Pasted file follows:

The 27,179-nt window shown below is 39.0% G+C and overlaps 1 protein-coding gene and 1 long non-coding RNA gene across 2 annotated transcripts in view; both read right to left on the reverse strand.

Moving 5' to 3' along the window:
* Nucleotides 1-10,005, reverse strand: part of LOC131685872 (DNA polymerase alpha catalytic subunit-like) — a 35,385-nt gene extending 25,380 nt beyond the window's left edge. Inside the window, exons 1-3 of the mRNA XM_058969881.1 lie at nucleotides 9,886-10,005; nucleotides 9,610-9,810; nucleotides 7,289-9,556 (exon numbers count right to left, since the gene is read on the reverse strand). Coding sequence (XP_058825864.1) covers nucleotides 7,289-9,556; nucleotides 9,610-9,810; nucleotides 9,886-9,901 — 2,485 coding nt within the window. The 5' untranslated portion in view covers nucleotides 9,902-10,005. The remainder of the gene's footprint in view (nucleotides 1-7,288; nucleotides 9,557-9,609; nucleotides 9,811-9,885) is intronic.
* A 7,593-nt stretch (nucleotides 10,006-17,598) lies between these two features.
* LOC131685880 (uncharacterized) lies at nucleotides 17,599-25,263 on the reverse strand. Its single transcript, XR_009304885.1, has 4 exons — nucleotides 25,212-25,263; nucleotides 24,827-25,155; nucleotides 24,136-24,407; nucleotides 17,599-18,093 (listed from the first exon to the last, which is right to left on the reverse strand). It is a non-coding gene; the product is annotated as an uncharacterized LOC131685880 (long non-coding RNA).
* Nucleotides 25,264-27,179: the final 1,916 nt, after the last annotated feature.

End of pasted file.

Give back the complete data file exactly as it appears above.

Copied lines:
The 27,179-nt window shown below is 39.0% G+C and overlaps 1 protein-coding gene and 1 long non-coding RNA gene across 2 annotated transcripts in view; both read right to left on the reverse strand.

Moving 5' to 3' along the window:
* Nucleotides 1-10,005, reverse strand: part of LOC131685872 (DNA polymerase alpha catalytic subunit-like) — a 35,385-nt gene extending 25,380 nt beyond the window's left edge. Inside the window, exons 1-3 of the mRNA XM_058969881.1 lie at nucleotides 9,886-10,005; nucleotides 9,610-9,810; nucleotides 7,289-9,556 (exon numbers count right to left, since the gene is read on the reverse strand). Coding sequence (XP_058825864.1) covers nucleotides 7,289-9,556; nucleotides 9,610-9,810; nucleotides 9,886-9,901 — 2,485 coding nt within the window. The 5' untranslated portion in view covers nucleotides 9,902-10,005. The remainder of the gene's footprint in view (nucleotides 1-7,288; nucleotides 9,557-9,609; nucleotides 9,811-9,885) is intronic.
* A 7,593-nt stretch (nucleotides 10,006-17,598) lies between these two features.
* LOC131685880 (uncharacterized) lies at nucleotides 17,599-25,263 on the reverse strand. Its single transcript, XR_009304885.1, has 4 exons — nucleotides 25,212-25,263; nucleotides 24,827-25,155; nucleotides 24,136-24,407; nucleotides 17,599-18,093 (listed from the first exon to the last, which is right to left on the reverse strand). It is a non-coding gene; the product is annotated as an uncharacterized LOC131685880 (long non-coding RNA).
* Nucleotides 25,264-27,179: the final 1,916 nt, after the last annotated feature.